What is Misophonia?
Misophonia literally means “hatred of sound”.
It comes from the Greek words miso meaning “hate” and phon meaning “sound”. It’s also known as ‘Selective Sound Sensitivity’.
So what is it?
Simply put, misophonia sufferers have an adverse reaction to certain noises or sounds. Typically these sounds include chewing, lip smacking (when people eat), tapping, crunching, rustling at other common day-to-day sounds.
Misophonia, noun, “A neurological disorder in which negative experiences, such as anger or disgust, are triggered by specific sounds”
Very little research has been done into misophonia and to date less than 200,000 ‘known cases’ have come forward for diagnosis.
However, thanks to more recent exposure on Internet health forums, Twitter and community portals such as Reddit, the condition is starting to be talked about and recognised.
There’s still a long way to go, and while misophonia is starting to become recognised as a genuine neurological disorder, health professionals are largely in the dark about the condition (very few have even heard of it). Doctors will often prescribe treatment or medication for depression or OCD.
To date the word ‘misophonia’ is yet to be included in the Oxford dictionary. For a brief history of misophonia, what causes it and what is means, click here:
Did Darwin, Kafka and Proust suffer from Misophonia?
Darwin was said to find it extremely difficult to filter out noise when he was working as did Kafka.
Proust once said: “I need solitude for my writing; not “like a hermit” – that wouldn’t be enough – but like a dead man.”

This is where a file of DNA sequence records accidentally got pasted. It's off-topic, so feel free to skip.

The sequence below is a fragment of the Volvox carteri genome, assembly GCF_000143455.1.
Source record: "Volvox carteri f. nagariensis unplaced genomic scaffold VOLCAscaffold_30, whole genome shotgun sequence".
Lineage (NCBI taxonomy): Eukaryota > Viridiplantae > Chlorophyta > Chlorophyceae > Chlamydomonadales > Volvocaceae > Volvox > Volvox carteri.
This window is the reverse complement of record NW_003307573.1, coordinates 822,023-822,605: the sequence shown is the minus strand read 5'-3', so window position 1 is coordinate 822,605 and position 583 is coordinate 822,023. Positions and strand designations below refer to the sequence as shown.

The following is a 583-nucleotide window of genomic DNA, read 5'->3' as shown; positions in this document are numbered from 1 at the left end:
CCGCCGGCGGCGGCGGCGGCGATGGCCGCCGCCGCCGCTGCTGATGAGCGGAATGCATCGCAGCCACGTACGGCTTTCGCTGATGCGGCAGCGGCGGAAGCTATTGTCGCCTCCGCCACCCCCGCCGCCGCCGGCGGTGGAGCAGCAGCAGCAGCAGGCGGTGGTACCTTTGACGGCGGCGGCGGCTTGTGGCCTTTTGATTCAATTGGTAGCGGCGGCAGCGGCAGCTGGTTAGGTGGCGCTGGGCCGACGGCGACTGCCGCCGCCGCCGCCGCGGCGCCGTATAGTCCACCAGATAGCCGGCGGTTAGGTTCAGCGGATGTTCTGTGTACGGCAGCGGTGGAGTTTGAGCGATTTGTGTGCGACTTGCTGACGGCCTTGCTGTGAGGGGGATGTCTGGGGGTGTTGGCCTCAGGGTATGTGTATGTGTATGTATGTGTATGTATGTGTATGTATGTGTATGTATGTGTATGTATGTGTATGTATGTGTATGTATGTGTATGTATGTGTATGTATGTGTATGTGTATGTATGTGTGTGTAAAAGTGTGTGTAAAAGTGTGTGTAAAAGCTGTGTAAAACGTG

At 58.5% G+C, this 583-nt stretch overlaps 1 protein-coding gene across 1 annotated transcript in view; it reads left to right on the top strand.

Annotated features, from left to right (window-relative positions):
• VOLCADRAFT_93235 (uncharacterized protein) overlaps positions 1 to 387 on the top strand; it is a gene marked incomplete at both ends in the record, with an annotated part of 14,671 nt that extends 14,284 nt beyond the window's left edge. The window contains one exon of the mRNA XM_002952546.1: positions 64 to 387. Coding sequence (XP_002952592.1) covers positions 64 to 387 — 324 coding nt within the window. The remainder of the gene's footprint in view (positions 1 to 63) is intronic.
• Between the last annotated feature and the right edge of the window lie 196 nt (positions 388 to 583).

There’s evidence to suggest that a number of prominent, historical figures may have suffered from the condition. One of the greatest tasks ahead is to try to work out how sufferers can work alongside misophonia and lead full and fulfilling lives that harness the positive aspects of the condition.
View the latest from the blog
This superb webinar presentation was conducted by Duke University and the International Misophonia Research Network. Grab a cup of tea and a biscuit (a soundless biscuit preferably, maybe a wafer) and take a look at this. It's packed full of information about...
This is the #9 edition of our new My Misophonia Story series. This week features Eloise (18) from the UK. Each week we'll feature a new reader story, so if you'd like to share yours, please drop us a line. Eloise, take it away... Where are you from? England. What do...
If your son or daughter is experiencing difficulties at school because of their misophonia, this may help. Dr Jennifer Kanter-Brout from Misophonia International has prepared a template letter that you can give to your doctor or medical professional to adapt and...